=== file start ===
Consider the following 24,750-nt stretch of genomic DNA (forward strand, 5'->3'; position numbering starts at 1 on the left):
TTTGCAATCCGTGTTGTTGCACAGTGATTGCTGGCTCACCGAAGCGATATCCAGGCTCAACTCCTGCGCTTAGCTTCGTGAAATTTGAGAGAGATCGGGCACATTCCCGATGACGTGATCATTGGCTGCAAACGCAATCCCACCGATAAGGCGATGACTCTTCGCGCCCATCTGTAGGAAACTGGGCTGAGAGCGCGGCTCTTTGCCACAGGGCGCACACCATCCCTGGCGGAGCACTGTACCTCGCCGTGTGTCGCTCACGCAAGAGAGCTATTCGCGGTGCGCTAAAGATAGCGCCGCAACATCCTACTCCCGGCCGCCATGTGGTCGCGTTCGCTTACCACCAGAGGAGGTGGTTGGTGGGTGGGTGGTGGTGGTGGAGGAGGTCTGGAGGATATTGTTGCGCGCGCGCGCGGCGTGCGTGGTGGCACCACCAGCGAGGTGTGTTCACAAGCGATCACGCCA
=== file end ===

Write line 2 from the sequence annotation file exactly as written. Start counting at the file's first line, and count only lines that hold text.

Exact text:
TTTGCAATCCGTGTTGTTGCACAGTGATTGCTGGCTCACCGAAGCGATATCCAGGCTCAACTCCTGCGCTTAGCTTCGTGAAATTTGAGAGAGATCGGGCACATTCCCGATGACGTGATCATTGGCTGCAAACGCAATCCCACCGATAAGGCGATGACTCTTCGCGCCCATCTGTAGGAAACTGGGCTGAGAGCGCGGCTCTTTGCCACAGGGCGCACACCATCCCTGGCGGAGCACTGTACCTCGCCGTGTGTCGCTCACGCAAGAGAGCTATTCGCGGTGCGCTAAAGATAGCGCCGCAACATCCTACTCCCGGCCGCCATGTGGTCGCGTTCGCTTACCACCAGAGGAGGTGGTTGGTGGGTGGGTGGTGGTGGTGGAGGAGGTCTGGAGGATATTGTTGCGCGCGCGCGCGGCGTGCGTGGTGGCACCACCAGCGAGGTGTGTTCACAAGCGATCACGCCA